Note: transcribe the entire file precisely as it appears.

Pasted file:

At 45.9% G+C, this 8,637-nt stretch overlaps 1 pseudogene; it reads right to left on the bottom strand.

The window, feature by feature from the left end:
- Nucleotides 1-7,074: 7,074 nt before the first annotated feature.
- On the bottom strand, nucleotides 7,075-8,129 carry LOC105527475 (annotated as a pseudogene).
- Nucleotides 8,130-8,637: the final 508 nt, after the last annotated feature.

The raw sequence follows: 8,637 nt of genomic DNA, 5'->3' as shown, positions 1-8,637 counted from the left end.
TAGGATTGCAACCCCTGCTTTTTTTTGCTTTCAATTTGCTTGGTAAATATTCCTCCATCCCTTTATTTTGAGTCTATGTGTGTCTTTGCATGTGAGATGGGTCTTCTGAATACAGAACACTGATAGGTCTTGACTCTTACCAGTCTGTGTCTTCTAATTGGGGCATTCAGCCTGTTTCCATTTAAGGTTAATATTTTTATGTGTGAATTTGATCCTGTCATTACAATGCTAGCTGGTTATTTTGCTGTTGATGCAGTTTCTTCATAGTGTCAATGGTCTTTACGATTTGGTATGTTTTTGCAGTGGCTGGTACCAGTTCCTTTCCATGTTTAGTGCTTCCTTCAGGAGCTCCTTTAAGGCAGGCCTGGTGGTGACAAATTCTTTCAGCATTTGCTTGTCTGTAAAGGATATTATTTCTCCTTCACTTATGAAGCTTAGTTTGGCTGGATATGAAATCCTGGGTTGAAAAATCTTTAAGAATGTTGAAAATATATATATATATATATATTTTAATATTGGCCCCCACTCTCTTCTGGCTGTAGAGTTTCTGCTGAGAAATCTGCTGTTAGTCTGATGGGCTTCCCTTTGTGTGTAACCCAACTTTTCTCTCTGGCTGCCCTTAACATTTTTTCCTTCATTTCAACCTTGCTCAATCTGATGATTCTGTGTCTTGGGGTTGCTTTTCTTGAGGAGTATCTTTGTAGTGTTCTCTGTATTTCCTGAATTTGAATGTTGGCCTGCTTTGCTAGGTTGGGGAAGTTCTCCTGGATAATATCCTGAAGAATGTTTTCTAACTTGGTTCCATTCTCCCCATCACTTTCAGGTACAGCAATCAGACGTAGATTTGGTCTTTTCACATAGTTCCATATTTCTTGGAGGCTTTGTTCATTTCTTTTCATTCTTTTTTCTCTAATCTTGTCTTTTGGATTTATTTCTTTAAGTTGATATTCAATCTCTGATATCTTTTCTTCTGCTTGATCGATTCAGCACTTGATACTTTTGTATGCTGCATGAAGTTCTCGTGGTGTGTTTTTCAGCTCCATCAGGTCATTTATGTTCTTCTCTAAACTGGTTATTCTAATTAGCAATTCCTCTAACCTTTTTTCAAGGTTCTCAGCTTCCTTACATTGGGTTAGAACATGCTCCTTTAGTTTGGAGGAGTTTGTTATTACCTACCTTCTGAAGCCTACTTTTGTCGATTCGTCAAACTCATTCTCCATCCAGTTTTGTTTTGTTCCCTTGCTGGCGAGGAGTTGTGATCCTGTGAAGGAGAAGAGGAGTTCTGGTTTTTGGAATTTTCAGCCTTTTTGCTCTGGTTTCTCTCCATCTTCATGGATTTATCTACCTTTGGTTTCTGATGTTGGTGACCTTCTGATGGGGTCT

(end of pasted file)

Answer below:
At 45.9% G+C, this 8,637-nt stretch overlaps 1 pseudogene; it reads right to left on the bottom strand.

The window, feature by feature from the left end:
- Nucleotides 1-7,074: 7,074 nt before the first annotated feature.
- On the bottom strand, nucleotides 7,075-8,129 carry LOC105527475 (annotated as a pseudogene).
- Nucleotides 8,130-8,637: the final 508 nt, after the last annotated feature.

The raw sequence follows: 8,637 nt of genomic DNA, 5'->3' as shown, positions 1-8,637 counted from the left end.
TAGGATTGCAACCCCTGCTTTTTTTTGCTTTCAATTTGCTTGGTAAATATTCCTCCATCCCTTTATTTTGAGTCTATGTGTGTCTTTGCATGTGAGATGGGTCTTCTGAATACAGAACACTGATAGGTCTTGACTCTTACCAGTCTGTGTCTTCTAATTGGGGCATTCAGCCTGTTTCCATTTAAGGTTAATATTTTTATGTGTGAATTTGATCCTGTCATTACAATGCTAGCTGGTTATTTTGCTGTTGATGCAGTTTCTTCATAGTGTCAATGGTCTTTACGATTTGGTATGTTTTTGCAGTGGCTGGTACCAGTTCCTTTCCATGTTTAGTGCTTCCTTCAGGAGCTCCTTTAAGGCAGGCCTGGTGGTGACAAATTCTTTCAGCATTTGCTTGTCTGTAAAGGATATTATTTCTCCTTCACTTATGAAGCTTAGTTTGGCTGGATATGAAATCCTGGGTTGAAAAATCTTTAAGAATGTTGAAAATATATATATATATATATATTTTAATATTGGCCCCCACTCTCTTCTGGCTGTAGAGTTTCTGCTGAGAAATCTGCTGTTAGTCTGATGGGCTTCCCTTTGTGTGTAACCCAACTTTTCTCTCTGGCTGCCCTTAACATTTTTTCCTTCATTTCAACCTTGCTCAATCTGATGATTCTGTGTCTTGGGGTTGCTTTTCTTGAGGAGTATCTTTGTAGTGTTCTCTGTATTTCCTGAATTTGAATGTTGGCCTGCTTTGCTAGGTTGGGGAAGTTCTCCTGGATAATATCCTGAAGAATGTTTTCTAACTTGGTTCCATTCTCCCCATCACTTTCAGGTACAGCAATCAGACGTAGATTTGGTCTTTTCACATAGTTCCATATTTCTTGGAGGCTTTGTTCATTTCTTTTCATTCTTTTTTCTCTAATCTTGTCTTTTGGATTTATTTCTTTAAGTTGATATTCAATCTCTGATATCTTTTCTTCTGCTTGATCGATTCAGCACTTGATACTTTTGTATGCTGCATGAAGTTCTCGTGGTGTGTTTTTCAGCTCCATCAGGTCATTTATGTTCTTCTCTAAACTGGTTATTCTAATTAGCAATTCCTCTAACCTTTTTTCAAGGTTCTCAGCTTCCTTACATTGGGTTAGAACATGCTCCTTTAGTTTGGAGGAGTTTGTTATTACCTACCTTCTGAAGCCTACTTTTGTCGATTCGTCAAACTCATTCTCCATCCAGTTTTGTTTTGTTCCCTTGCTGGCGAGGAGTTGTGATCCTGTGAAGGAGAAGAGGAGTTCTGGTTTTTGGAATTTTCAGCCTTTTTGCTCTGGTTTCTCTCCATCTTCATGGATTTATCTACCTTTGGTTTCTGATGTTGGTGACCTTCTGATGGGGTCT